got a letter through the post from the Archbishops of Canterbury and York (as you do!) and I was struck by the writing around the crest of the Archbishop of York, which read “The unworthy servant of the most worthy God”…
This made me think.
Firstly I liked the humility of this, but then I began to feel a little uncomfortable.
When we see the worth and worthiness of Christ, we know that by comparison, “we are not worthy even to eat the crumbs from under his table”.
I think that too often we as Christians, and we as Church leaders, put up a veneer of being ‘sorted’, ‘holy’ and ‘righteous’, yet the truth is we all suffer and struggle with sin, all that happens -sometimes- as Christians is we get better at covering it up!
Our struggle with sin, is an on going an daily battle, not something we used to struggle with before becoming a Christian. Although this is never the message we actually say, sometimes it is the message we inadvertently give off.
We ALL sin, if in any doubt check out Paul’s struggles in Romans 7… We are all conflicted with the person we know we should be -and want to be- and who we actually are.
Ironically living up to peoples expectations of being sinless is more likely to push you into sin!
One thing I learned whilst working with drug addicts and alcoholics was that of leadership from a point of both brokenness and recovery, the councillors -former addicts themselves- were both messengers of hope and of struggle, beauty and brokenness. I love Henri Nowen’s description of Christian leadership as that of being a wounded healer.
I grew up in a Church that was very much focused on the cross, on sin, on the need for repentance and faith. Yet the problem with this form of Christianity was sometimes it didn’t feel like ‘good news’, it felt condemning, and the default setting placed the emphasis on my sin rather than on my Saviour.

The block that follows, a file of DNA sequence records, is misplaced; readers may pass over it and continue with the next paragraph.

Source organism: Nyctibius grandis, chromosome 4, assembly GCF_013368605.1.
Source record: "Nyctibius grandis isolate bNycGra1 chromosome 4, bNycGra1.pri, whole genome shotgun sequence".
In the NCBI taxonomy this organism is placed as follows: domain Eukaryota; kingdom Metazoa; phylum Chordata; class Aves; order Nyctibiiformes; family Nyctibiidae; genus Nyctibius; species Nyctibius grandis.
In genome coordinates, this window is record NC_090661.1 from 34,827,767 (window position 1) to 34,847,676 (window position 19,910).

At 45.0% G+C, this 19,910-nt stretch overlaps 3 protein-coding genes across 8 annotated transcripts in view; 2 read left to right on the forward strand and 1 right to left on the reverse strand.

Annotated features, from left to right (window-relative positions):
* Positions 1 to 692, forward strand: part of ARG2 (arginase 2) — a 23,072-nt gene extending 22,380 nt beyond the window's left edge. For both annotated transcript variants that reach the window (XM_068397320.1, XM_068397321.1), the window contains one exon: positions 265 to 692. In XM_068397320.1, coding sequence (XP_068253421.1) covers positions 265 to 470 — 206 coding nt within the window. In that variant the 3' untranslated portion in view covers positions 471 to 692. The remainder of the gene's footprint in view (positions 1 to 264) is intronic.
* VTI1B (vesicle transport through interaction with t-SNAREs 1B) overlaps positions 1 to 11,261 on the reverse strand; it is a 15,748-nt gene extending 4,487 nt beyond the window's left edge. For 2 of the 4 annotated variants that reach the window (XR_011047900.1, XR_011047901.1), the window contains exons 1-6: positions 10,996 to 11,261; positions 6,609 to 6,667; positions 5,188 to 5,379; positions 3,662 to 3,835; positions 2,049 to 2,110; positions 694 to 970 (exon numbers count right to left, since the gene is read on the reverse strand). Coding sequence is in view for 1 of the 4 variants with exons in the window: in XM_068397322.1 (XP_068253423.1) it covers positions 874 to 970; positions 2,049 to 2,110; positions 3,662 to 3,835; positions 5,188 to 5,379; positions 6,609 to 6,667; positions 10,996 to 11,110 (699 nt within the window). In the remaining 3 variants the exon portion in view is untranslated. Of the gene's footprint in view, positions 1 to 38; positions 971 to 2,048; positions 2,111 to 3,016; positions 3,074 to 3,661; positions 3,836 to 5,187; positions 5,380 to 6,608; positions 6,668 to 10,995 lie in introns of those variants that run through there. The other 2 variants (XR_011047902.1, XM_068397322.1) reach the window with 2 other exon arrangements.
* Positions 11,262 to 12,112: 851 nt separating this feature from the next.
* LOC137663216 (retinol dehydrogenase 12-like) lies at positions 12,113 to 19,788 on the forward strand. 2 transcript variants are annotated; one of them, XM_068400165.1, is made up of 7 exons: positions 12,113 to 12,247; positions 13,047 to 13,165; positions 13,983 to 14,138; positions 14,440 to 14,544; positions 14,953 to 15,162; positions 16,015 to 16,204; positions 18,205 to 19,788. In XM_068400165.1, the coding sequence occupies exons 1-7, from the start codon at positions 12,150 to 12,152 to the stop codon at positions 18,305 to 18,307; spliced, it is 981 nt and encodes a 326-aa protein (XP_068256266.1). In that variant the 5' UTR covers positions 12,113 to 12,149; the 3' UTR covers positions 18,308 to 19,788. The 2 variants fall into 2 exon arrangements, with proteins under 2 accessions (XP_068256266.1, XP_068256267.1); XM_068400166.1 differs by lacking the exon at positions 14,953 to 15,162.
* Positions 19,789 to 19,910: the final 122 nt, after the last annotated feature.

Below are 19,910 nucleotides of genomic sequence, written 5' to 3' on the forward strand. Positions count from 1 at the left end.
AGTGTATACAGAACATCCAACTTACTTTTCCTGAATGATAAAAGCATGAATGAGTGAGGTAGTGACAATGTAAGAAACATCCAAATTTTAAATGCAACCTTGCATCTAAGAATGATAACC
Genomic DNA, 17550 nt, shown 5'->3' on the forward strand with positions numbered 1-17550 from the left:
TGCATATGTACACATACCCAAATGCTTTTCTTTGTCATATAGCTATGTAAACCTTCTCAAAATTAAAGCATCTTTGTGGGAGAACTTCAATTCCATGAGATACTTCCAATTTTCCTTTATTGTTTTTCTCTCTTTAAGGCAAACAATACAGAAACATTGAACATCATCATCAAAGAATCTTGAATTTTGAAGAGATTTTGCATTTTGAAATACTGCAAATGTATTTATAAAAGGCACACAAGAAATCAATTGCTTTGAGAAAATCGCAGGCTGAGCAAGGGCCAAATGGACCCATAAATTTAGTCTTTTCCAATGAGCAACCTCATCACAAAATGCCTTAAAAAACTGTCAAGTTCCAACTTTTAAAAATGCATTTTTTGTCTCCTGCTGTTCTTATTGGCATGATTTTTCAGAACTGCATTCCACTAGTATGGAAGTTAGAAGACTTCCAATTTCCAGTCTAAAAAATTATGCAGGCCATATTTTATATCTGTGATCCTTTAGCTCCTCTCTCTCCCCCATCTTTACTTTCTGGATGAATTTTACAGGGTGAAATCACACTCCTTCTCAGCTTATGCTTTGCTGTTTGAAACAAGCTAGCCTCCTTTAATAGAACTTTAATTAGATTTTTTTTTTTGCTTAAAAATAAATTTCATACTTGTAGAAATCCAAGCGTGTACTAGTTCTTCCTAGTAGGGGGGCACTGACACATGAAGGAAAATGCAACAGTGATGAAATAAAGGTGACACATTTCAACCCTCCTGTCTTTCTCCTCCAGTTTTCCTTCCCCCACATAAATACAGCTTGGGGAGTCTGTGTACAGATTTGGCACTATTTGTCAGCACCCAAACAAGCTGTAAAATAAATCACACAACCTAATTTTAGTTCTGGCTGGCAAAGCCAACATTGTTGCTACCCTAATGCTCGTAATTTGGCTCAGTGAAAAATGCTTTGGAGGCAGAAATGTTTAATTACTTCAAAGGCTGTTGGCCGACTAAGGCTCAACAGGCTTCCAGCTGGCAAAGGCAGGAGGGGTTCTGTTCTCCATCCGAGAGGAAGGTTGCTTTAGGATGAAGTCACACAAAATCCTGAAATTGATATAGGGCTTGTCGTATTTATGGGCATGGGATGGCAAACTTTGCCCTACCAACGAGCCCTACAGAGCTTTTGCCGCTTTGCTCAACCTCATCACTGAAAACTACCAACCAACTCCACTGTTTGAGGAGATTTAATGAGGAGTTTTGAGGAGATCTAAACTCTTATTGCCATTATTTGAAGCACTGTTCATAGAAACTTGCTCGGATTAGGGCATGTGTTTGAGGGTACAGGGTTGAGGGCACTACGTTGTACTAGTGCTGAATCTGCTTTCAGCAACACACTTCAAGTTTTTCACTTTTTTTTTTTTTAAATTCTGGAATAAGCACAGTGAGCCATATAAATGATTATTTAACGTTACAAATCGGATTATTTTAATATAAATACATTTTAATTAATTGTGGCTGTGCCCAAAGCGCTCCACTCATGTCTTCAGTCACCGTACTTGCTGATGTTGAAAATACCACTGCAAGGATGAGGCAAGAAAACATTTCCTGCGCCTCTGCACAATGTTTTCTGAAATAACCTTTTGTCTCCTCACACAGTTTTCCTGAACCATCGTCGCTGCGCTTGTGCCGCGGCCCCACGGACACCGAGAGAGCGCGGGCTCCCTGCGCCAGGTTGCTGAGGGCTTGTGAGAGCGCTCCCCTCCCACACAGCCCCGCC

Guilt, shame and unworthiness were part of my mind-set, which I thought was what God wanted me to feel, but verses like “there is now no condemnation in Christ” I struggled to personalise and allow to alter my own perception on myself.
Yet it was through the charismatic renewal movement that I really discovered that no only had the price been paid for my sin, but that I -me- was loved.
God saw me through the lenses of the cross and of his wonderful grace… God saw me as his beloved child, precious and valuable, my worth was extreme -that God himself would die for me.
This answered those real and deep questions of identity. A movement which talks a lot about our identity, about being anointed and empowered, about knowing the Father and his heart for us.
I stopped using words like unworthy, as although I know I am, I also don’t think it is helpful, I need more often to be reminded of grace, forgiveness and faithfulness, rather than living in a place of condemnation and almost self flagellation.
I think when we beat ourselves up, we say to ourselves that we are useless, we are failures and God can’t use us, the truth is that (although this is still true) grace speakers a louder and truer word that we can still be used despite our faults and failings, that no one is useless to a God who delights to work with his children.
Even at our worst and our most rebellious God’s love for us remains faithful and constant.
If I were redesigning the archbishops crest I would write “I maybe an unworthy servant, made worthy by the love omost worthy Lord Jesus Christ”.